What to Study

Degrees Explained: Biotechnology

The Pfizer-BioNTech COVID-19 vaccine, where the company has invested US$120 million in biotechnology. Source: Joseph Prezioso/AFP

Modern biotechnology provides products and technology to combat rare diseases, reduce our environmental footprint, feed the hungry, use cleaner energy and have safer industrial manufacturing processes. These are just a sampling. Another recent example? The race to produce the coronavirus vaccines in one year when it usually takes between 10 to 15 years.

The global biotechnology market value is expected to reach US$727.1 billion by 2025; revenue for this industry reached US$108.2 billion in 2020. This which goes to show it’s a hot market to be in for the long run. That includes women scientists too, judging by the progress made in bridging the gender gap in STEM, slow as it may be.


Tharmaceutical plant Recipharm, chosen by the American biotech Moderna to produce part of its candidate vaccine against COVID-19 in France. Source: Guillaume Souvant/AFP

Take South African Angela Hwang for instance, the Group President of the Pfizer Biopharmaceuticals Group. She received her BSc in Microbiology and Biochemistry from the University of Capetown and went on to get her MBA at Cornell University. As Fortune’s “Most Powerful Women of 2020,” her leadership role spans oncology, inflammation and immunology, rare disease, vaccines, and many more.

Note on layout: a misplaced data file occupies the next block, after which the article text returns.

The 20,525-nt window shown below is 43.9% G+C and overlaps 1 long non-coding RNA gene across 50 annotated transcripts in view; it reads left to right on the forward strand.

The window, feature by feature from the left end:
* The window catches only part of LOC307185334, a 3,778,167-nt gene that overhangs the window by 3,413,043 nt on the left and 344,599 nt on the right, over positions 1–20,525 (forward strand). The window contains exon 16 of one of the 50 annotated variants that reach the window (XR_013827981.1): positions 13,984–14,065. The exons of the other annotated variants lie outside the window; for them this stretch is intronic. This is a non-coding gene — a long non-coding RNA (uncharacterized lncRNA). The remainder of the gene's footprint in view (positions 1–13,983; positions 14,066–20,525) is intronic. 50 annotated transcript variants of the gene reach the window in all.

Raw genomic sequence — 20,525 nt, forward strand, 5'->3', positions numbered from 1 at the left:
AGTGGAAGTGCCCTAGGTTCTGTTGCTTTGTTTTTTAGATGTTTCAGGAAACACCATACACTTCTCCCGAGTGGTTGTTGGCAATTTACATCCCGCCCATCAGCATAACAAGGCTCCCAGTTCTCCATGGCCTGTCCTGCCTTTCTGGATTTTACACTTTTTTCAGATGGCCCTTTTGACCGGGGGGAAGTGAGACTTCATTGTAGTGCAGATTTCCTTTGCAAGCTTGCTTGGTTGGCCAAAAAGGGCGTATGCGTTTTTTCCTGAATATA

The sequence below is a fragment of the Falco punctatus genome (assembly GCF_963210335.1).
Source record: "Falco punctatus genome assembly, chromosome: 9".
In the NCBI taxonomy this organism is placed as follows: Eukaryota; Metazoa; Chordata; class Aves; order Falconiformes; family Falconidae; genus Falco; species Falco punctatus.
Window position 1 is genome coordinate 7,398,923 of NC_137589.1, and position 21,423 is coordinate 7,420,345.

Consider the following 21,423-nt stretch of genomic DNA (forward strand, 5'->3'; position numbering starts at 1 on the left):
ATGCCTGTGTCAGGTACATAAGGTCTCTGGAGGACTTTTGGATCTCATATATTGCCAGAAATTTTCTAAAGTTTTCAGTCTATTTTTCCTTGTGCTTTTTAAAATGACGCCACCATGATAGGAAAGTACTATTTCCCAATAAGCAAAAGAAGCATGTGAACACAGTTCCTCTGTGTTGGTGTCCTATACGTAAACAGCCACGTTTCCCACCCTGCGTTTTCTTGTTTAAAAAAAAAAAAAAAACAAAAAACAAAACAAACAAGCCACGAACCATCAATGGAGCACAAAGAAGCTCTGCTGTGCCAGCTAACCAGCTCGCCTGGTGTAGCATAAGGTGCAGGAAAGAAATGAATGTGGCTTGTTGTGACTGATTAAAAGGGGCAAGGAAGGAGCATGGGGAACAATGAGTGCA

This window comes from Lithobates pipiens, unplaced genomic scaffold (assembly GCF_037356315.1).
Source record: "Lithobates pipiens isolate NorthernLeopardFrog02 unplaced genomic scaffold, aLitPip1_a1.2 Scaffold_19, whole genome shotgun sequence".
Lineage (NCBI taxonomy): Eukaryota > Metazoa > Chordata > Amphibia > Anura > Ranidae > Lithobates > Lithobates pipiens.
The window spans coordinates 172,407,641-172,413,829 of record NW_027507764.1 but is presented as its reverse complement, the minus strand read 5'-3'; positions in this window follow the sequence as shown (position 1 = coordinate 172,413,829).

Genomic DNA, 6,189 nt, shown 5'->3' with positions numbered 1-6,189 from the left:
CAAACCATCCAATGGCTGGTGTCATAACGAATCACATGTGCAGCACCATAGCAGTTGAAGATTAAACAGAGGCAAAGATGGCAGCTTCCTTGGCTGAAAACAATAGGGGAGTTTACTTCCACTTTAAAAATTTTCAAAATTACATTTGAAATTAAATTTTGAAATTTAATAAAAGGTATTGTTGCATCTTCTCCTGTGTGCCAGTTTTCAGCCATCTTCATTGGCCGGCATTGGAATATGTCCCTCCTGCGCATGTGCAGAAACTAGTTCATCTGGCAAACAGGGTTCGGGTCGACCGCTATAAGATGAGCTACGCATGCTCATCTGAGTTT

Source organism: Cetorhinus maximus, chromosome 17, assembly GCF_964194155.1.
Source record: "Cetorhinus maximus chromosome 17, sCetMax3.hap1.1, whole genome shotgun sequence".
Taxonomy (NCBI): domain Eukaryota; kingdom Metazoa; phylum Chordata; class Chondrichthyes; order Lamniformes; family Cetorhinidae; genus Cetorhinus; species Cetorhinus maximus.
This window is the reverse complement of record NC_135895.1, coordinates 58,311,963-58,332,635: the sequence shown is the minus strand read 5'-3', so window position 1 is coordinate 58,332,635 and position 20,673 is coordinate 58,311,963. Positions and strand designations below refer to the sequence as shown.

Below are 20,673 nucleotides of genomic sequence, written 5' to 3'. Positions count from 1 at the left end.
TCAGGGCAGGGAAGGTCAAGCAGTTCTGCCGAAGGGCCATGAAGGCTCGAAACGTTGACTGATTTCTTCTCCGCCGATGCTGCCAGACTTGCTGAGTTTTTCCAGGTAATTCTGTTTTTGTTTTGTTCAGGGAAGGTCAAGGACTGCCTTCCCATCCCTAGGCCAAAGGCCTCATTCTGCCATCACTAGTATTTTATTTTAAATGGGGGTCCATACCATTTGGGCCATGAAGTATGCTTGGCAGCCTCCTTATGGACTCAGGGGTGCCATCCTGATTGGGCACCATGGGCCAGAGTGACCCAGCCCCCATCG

So what exactly does a degree in biotechnology entail and what does it take to follow in her world-changing footsteps? Below we take a look at what you need, what you will study and what jobs you can get:

Entry requirements

To get your BSc in Biotechnology, you need a minimum of an A in Chemistry, A in Biology, Maths or Physics and an A in another subject for your A Levels. With the International Baccalaureate, a minimum of 38 points is required. As well as excelling in all things science, you have to prove your English language proficiency too.

Course details

This varies from one programme to another but most BSc programmes are three years long. The first year would be learning about the core modules of biological chemistry, cell biology, enzymes, metabolism and molecular biology. Next the fundamentals of molecular biochemistry, genes and genomics, integrative cell biology, and protein science.

The final year would be to learn about science communication and to work on your dissertation. It would also include a research project that would mean practical work in a lab and/or field-based.

Jobs you can get


The E. coli (EHEC) bacteria under the microscope, part of the work of a microbiologist. Source: Manfred Rohde/AFP

The field of biotechnology is broad and goes beyond the initial drug development frontier. Some of these fields include: research and development, manufacturing, software engineering, and the list goes on.

Some of the most popular jobs include biochemist with a median pay of US$91,190, business development manager with an average yearly salary of US$113,769 or a microbiologist with a median annual pay of US$69,960.